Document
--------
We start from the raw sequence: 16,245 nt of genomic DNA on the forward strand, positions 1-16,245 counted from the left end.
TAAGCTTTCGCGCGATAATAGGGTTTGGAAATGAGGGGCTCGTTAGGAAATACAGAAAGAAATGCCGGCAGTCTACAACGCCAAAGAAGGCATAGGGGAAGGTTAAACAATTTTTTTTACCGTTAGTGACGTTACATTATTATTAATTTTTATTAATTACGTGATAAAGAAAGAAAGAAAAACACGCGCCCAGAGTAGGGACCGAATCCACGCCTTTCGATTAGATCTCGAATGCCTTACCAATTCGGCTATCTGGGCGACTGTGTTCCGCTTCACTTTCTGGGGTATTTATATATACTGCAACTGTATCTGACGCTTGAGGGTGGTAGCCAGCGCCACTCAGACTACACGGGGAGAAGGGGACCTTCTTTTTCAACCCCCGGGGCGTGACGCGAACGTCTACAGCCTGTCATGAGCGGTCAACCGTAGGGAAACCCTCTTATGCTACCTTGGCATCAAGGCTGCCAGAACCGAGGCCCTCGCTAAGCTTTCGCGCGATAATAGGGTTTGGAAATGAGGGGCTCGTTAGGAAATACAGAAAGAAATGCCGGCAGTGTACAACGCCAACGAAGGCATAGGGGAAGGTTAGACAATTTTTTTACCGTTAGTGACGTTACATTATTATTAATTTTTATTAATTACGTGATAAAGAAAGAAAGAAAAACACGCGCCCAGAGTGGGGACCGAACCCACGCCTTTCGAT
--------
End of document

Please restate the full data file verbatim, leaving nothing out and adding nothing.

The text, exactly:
We start from the raw sequence: 16,245 nt of genomic DNA on the forward strand, positions 1-16,245 counted from the left end.
TAAGCTTTCGCGCGATAATAGGGTTTGGAAATGAGGGGCTCGTTAGGAAATACAGAAAGAAATGCCGGCAGTCTACAACGCCAAAGAAGGCATAGGGGAAGGTTAAACAATTTTTTTTACCGTTAGTGACGTTACATTATTATTAATTTTTATTAATTACGTGATAAAGAAAGAAAGAAAAACACGCGCCCAGAGTAGGGACCGAATCCACGCCTTTCGATTAGATCTCGAATGCCTTACCAATTCGGCTATCTGGGCGACTGTGTTCCGCTTCACTTTCTGGGGTATTTATATATACTGCAACTGTATCTGACGCTTGAGGGTGGTAGCCAGCGCCACTCAGACTACACGGGGAGAAGGGGACCTTCTTTTTCAACCCCCGGGGCGTGACGCGAACGTCTACAGCCTGTCATGAGCGGTCAACCGTAGGGAAACCCTCTTATGCTACCTTGGCATCAAGGCTGCCAGAACCGAGGCCCTCGCTAAGCTTTCGCGCGATAATAGGGTTTGGAAATGAGGGGCTCGTTAGGAAATACAGAAAGAAATGCCGGCAGTGTACAACGCCAACGAAGGCATAGGGGAAGGTTAGACAATTTTTTTACCGTTAGTGACGTTACATTATTATTAATTTTTATTAATTACGTGATAAAGAAAGAAAGAAAAACACGCGCCCAGAGTGGGGACCGAACCCACGCCTTTCGAT